Back Issues
Carnegie MuseumsMedia Kit

Over the past 10 years, there have been several celebrity sightings in the galleries of The Andy Warhol Museum. Whether in town for a concert or lecture, on location for a film shoot, or just passing through, more often than not, the celebrity who decides to take in Pittsburgh’s sights, also decides to take a stroll through The Warhol.






Celebrities Sighted
at The Warhol

1. Mick Jagger
In Pittsburgh for the The Rolling Stone’s 1999 No Security tour, Mick Jagger toured The Warhol and posed for a photograph next to the 1975 portrait Warhol painted of him.

2. Paige Davis and the cast of Trading Spaces
When the cast of the popular TLC home decorating show, Trading Spaces came to town in August 2003 to redecorate the homes of four lucky Pittsburgh families, they chose The Warhol as the ideal location to film the episode’s introduction.

3. Patti Smith
In September 2002, The Warhol organized an exhibition of drawings by artist, poet, and “godmother of punk” Patti Smith, entitled Strange Messenger: The Work of Patti Smith. Patti greeted adoring fans gathered at The Warhol and later performed a benefit concert to a sold-out audience at the Byham Theater.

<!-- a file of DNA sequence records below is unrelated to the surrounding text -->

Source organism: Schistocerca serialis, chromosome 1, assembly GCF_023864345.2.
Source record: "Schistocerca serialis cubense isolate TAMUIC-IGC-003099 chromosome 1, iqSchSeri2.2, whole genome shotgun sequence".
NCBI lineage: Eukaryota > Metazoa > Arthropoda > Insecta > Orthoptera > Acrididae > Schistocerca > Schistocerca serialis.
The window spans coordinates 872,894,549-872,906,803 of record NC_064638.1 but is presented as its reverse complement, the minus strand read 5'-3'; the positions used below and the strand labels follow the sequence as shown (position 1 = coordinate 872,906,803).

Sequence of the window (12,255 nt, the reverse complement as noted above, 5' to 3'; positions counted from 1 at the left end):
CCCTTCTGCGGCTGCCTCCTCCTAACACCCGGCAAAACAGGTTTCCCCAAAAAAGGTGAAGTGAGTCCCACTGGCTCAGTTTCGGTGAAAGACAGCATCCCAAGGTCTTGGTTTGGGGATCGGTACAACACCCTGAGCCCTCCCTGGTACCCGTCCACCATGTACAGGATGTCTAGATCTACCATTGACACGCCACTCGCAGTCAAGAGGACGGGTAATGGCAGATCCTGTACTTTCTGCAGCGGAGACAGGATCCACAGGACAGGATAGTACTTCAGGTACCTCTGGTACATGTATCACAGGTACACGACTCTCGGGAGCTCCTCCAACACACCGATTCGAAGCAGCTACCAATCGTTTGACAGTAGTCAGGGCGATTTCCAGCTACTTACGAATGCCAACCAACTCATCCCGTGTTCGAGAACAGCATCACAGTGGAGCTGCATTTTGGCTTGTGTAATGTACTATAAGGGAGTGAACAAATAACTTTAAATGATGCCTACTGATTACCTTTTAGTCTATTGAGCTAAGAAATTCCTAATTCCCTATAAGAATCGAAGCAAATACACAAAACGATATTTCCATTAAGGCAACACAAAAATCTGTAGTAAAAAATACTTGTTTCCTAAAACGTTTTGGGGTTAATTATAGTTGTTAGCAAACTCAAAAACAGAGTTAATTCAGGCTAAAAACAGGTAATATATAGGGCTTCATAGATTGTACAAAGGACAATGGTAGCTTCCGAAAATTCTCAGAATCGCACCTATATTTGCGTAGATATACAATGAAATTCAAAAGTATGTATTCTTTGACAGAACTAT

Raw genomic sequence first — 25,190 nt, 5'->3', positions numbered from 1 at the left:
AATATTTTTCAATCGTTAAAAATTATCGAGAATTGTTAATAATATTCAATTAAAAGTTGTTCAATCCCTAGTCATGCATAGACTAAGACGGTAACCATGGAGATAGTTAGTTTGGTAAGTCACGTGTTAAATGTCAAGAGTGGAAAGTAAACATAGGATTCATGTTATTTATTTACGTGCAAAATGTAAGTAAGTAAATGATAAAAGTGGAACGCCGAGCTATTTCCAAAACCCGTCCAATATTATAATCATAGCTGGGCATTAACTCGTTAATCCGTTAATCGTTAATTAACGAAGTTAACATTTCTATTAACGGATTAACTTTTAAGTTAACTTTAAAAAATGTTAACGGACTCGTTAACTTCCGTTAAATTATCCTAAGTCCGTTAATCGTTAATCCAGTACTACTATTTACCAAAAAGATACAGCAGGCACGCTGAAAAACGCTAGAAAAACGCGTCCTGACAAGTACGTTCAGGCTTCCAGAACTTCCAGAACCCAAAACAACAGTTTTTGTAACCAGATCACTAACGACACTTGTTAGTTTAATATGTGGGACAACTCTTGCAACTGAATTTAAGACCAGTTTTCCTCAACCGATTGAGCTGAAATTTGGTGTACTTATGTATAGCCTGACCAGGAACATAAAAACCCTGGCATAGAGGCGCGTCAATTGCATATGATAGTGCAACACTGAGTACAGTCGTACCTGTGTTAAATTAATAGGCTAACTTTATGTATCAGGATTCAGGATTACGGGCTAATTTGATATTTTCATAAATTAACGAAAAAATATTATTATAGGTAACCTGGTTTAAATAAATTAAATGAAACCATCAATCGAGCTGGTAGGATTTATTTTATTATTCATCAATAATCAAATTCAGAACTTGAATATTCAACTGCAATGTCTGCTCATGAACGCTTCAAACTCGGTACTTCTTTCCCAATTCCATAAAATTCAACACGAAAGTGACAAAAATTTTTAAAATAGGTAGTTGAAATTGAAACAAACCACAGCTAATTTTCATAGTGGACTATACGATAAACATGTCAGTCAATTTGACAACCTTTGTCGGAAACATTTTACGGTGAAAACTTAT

4. Farrah Fawcett
Farrah Fawcett-as-artist appeared at The Warhol in 2003 in support of the exhibition Keith Edmier and Farrah Fawcett. The Warhol presented the collaborative project between the
ex-Charlie’s Angels star and contemporary sculptor Keith Edmier as part of its summer-long celebration of Andy Warhol’s 75th birthday.

5. Salman Rushdie
The noted British novelist was under a death sentence by Iran’s Ayatollah Khomeini for his controversial book Satanic Verses when he visited The Warhol in 1996. Although he was being hidden and protected by British authorities and police at the time, he moved through The Warhol’s galleries with only two bodyguards.